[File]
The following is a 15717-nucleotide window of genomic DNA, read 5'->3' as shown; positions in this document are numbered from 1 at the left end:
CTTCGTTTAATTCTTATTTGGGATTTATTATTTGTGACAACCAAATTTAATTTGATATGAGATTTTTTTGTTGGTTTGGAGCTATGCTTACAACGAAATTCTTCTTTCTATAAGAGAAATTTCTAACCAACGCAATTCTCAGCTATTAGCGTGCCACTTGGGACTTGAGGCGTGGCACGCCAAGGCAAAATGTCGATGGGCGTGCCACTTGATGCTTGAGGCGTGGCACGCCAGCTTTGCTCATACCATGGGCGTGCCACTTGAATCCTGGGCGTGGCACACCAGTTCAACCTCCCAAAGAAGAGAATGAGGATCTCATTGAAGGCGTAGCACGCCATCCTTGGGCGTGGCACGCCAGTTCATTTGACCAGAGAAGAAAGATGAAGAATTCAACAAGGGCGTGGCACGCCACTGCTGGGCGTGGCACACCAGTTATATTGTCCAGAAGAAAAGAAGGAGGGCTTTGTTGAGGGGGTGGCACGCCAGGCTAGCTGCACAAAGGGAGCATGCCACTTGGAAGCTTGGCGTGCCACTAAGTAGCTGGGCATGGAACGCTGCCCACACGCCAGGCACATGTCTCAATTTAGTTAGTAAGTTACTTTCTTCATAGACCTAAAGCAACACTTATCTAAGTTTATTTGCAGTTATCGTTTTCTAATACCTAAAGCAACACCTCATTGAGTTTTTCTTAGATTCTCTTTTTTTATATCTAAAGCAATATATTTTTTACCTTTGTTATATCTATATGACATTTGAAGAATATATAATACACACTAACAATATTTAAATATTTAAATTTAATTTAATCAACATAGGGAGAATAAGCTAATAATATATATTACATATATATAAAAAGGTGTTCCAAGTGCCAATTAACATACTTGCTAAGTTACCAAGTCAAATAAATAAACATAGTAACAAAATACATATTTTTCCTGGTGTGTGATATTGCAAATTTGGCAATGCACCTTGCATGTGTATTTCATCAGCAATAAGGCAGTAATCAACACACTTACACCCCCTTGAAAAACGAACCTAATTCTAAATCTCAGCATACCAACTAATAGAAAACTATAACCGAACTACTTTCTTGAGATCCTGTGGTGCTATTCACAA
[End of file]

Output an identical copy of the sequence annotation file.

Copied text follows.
The following is a 15717-nucleotide window of genomic DNA, read 5'->3' as shown; positions in this document are numbered from 1 at the left end:
CTTCGTTTAATTCTTATTTGGGATTTATTATTTGTGACAACCAAATTTAATTTGATATGAGATTTTTTTGTTGGTTTGGAGCTATGCTTACAACGAAATTCTTCTTTCTATAAGAGAAATTTCTAACCAACGCAATTCTCAGCTATTAGCGTGCCACTTGGGACTTGAGGCGTGGCACGCCAAGGCAAAATGTCGATGGGCGTGCCACTTGATGCTTGAGGCGTGGCACGCCAGCTTTGCTCATACCATGGGCGTGCCACTTGAATCCTGGGCGTGGCACACCAGTTCAACCTCCCAAAGAAGAGAATGAGGATCTCATTGAAGGCGTAGCACGCCATCCTTGGGCGTGGCACGCCAGTTCATTTGACCAGAGAAGAAAGATGAAGAATTCAACAAGGGCGTGGCACGCCACTGCTGGGCGTGGCACACCAGTTATATTGTCCAGAAGAAAAGAAGGAGGGCTTTGTTGAGGGGGTGGCACGCCAGGCTAGCTGCACAAAGGGAGCATGCCACTTGGAAGCTTGGCGTGCCACTAAGTAGCTGGGCATGGAACGCTGCCCACACGCCAGGCACATGTCTCAATTTAGTTAGTAAGTTACTTTCTTCATAGACCTAAAGCAACACTTATCTAAGTTTATTTGCAGTTATCGTTTTCTAATACCTAAAGCAACACCTCATTGAGTTTTTCTTAGATTCTCTTTTTTTATATCTAAAGCAATATATTTTTTACCTTTGTTATATCTATATGACATTTGAAGAATATATAATACACACTAACAATATTTAAATATTTAAATTTAATTTAATCAACATAGGGAGAATAAGCTAATAATATATATTACATATATATAAAAAGGTGTTCCAAGTGCCAATTAACATACTTGCTAAGTTACCAAGTCAAATAAATAAACATAGTAACAAAATACATATTTTTCCTGGTGTGTGATATTGCAAATTTGGCAATGCACCTTGCATGTGTATTTCATCAGCAATAAGGCAGTAATCAACACACTTACACCCCCTTGAAAAACGAACCTAATTCTAAATCTCAGCATACCAACTAATAGAAAACTATAACCGAACTACTTTCTTGAGATCCTGTGGTGCTATTCACAA